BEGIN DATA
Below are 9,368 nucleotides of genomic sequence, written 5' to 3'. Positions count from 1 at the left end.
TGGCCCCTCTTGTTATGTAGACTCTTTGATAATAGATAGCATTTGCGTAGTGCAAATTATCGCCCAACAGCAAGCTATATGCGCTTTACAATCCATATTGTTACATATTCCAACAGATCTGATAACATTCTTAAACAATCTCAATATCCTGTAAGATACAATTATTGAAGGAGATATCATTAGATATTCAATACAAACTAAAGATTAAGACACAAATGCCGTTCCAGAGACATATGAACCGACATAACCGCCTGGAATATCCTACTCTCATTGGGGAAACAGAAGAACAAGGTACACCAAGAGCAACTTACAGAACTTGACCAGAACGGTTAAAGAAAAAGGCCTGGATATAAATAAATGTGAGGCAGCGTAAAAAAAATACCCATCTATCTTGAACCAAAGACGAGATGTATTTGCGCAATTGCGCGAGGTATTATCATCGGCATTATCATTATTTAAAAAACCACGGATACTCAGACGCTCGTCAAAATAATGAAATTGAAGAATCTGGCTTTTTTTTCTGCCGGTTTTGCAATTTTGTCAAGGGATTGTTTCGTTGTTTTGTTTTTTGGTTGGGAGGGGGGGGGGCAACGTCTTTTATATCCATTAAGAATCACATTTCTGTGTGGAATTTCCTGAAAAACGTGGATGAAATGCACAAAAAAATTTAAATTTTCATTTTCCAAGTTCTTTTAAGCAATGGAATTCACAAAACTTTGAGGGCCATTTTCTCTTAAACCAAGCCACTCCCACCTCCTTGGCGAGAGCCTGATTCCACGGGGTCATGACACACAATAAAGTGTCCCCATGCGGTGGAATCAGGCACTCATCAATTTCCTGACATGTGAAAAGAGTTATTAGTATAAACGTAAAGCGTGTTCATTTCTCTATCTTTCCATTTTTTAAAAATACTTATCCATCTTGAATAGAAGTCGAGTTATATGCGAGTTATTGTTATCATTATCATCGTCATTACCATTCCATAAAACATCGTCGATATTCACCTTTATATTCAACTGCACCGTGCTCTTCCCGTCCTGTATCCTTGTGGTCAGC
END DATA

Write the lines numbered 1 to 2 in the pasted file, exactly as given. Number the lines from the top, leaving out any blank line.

Below are 9,368 nucleotides of genomic sequence, written 5' to 3'. Positions count from 1 at the left end.
TGGCCCCTCTTGTTATGTAGACTCTTTGATAATAGATAGCATTTGCGTAGTGCAAATTATCGCCCAACAGCAAGCTATATGCGCTTTACAATCCATATTGTTACATATTCCAACAGATCTGATAACATTCTTAAACAATCTCAATATCCTGTAAGATACAATTATTGAAGGAGATATCATTAGATATTCAATACAAACTAAAGATTAAGACACAAATGCCGTTCCAGAGACATATGAACCGACATAACCGCCTGGAATATCCTACTCTCATTGGGGAAACAGAAGAACAAGGTACACCAAGAGCAACTTACAGAACTTGACCAGAACGGTTAAAGAAAAAGGCCTGGATATAAATAAATGTGAGGCAGCGTAAAAAAAATACCCATCTATCTTGAACCAAAGACGAGATGTATTTGCGCAATTGCGCGAGGTATTATCATCGGCATTATCATTATTTAAAAAACCACGGATACTCAGACGCTCGTCAAAATAATGAAATTGAAGAATCTGGCTTTTTTTTCTGCCGGTTTTGCAATTTTGTCAAGGGATTGTTTCGTTGTTTTGTTTTTTGGTTGGGAGGGGGGGGGGCAACGTCTTTTATATCCATTAAGAATCACATTTCTGTGTGGAATTTCCTGAAAAACGTGGATGAAATGCACAAAAAAATTTAAATTTTCATTTTCCAAGTTCTTTTAAGCAATGGAATTCACAAAACTTTGAGGGCCATTTTCTCTTAAACCAAGCCACTCCCACCTCCTTGGCGAGAGCCTGATTCCACGGGGTCATGACACACAATAAAGTGTCCCCATGCGGTGGAATCAGGCACTCATCAATTTCCTGACATGTGAAAAGAGTTATTAGTATAAACGTAAAGCGTGTTCATTTCTCTATCTTTCCATTTTTTAAAAATACTTATCCATCTTGAATAGAAGTCGAGTTATATGCGAGTTATTGTTATCATTATCATCGTCATTACCATTCCATAAAACATCGTCGATATTCACCTTTATATTCAACTGCACCGTGCTCTTCCCGTCCTGTATCCTTGTGGTCAGC